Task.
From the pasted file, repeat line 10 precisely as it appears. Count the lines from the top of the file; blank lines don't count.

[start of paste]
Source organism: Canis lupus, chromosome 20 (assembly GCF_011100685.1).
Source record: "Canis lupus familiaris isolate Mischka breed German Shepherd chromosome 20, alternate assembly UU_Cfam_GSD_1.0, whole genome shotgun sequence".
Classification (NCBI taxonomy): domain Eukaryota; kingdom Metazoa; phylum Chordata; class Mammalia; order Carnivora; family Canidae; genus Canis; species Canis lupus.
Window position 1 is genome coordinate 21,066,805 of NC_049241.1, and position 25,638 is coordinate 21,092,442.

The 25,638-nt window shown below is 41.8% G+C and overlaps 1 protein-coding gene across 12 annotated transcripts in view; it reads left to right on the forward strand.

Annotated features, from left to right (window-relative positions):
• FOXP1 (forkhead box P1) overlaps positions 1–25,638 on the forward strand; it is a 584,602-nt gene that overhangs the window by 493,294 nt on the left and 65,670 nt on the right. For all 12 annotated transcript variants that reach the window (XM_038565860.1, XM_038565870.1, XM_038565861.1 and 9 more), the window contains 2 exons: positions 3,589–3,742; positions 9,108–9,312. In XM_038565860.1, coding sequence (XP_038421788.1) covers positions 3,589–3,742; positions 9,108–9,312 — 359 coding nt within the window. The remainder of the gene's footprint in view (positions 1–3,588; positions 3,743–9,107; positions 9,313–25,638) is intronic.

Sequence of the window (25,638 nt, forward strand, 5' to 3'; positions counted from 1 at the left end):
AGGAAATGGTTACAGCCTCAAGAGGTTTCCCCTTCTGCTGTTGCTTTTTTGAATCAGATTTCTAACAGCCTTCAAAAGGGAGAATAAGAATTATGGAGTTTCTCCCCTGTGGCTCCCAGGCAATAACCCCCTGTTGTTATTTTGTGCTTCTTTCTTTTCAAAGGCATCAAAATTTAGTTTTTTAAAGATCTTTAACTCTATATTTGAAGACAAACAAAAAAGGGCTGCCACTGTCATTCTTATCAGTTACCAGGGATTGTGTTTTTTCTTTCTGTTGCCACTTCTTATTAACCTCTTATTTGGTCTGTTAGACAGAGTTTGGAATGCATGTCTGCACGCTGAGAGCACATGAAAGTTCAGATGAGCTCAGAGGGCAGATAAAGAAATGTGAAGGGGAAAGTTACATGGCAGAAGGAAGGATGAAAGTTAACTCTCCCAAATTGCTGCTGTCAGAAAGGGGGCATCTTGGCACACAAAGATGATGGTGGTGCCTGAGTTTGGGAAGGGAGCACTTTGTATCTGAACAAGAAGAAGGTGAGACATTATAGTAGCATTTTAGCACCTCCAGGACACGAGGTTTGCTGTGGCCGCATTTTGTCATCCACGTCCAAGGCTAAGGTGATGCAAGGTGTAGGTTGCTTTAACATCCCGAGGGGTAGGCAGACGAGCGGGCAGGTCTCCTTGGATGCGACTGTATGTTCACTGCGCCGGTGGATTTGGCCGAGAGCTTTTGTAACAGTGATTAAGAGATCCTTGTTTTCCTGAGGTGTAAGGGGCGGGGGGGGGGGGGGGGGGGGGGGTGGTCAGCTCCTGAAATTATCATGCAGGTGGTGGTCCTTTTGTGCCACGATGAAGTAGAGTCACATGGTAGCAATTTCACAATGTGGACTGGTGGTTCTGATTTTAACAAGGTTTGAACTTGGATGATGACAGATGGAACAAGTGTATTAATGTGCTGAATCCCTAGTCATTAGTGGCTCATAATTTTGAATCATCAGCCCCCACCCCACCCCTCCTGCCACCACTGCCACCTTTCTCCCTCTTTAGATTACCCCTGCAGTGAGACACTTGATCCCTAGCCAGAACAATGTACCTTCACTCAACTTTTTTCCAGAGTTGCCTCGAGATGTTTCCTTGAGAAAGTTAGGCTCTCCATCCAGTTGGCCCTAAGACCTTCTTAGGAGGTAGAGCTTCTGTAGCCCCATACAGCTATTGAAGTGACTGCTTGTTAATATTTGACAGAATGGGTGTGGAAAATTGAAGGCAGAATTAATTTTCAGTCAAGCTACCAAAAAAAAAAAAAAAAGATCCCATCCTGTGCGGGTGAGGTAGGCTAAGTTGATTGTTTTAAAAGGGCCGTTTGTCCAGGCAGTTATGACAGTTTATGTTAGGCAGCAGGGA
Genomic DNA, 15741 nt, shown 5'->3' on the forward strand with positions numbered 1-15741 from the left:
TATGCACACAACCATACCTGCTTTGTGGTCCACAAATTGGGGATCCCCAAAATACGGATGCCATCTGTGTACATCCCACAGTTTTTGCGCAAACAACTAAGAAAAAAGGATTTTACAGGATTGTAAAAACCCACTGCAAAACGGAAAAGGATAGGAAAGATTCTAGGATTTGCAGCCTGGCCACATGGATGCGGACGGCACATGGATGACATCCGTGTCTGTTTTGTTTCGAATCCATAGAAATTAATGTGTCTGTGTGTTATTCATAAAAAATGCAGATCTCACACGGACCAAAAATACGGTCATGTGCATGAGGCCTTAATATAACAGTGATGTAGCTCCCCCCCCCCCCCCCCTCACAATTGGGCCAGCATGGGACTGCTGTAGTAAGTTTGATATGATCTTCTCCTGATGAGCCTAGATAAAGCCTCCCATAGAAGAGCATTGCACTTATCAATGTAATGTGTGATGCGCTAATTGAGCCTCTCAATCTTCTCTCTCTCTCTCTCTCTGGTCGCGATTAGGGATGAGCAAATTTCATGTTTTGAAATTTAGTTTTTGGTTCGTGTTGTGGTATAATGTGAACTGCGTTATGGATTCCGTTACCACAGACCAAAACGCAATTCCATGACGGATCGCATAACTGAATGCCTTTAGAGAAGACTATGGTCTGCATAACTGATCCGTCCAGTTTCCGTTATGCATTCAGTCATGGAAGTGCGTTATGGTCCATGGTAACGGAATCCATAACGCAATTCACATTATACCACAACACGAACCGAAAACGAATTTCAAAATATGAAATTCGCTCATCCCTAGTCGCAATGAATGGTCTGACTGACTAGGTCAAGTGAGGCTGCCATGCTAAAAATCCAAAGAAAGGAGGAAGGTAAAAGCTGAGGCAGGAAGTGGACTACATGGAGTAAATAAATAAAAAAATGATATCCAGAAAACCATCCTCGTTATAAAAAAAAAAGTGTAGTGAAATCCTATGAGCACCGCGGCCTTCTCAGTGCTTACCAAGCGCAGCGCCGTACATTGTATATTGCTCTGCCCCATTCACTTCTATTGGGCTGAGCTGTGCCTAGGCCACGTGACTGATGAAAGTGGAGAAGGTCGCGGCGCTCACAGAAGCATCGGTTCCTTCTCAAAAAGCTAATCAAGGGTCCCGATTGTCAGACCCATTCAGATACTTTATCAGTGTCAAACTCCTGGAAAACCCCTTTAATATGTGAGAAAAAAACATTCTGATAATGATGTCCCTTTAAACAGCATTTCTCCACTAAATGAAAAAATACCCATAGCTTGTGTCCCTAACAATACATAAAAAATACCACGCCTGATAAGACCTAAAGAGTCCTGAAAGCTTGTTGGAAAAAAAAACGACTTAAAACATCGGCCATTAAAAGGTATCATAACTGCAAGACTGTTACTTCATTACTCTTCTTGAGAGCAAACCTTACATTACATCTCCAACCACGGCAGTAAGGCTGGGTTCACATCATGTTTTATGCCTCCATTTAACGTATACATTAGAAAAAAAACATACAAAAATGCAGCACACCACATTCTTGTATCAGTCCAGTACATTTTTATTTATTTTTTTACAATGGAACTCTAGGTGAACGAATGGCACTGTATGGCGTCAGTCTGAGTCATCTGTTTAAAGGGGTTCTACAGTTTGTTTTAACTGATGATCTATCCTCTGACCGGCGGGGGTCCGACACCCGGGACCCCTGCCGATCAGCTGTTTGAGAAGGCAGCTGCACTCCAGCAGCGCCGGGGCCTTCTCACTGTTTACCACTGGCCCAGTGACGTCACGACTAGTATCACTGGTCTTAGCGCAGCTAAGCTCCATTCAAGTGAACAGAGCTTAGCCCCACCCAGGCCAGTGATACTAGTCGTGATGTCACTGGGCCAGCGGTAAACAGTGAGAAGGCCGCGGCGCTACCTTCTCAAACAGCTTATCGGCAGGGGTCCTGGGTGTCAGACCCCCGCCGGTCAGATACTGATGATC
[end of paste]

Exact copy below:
Genomic DNA, 15741 nt, shown 5'->3' on the forward strand with positions numbered 1-15741 from the left: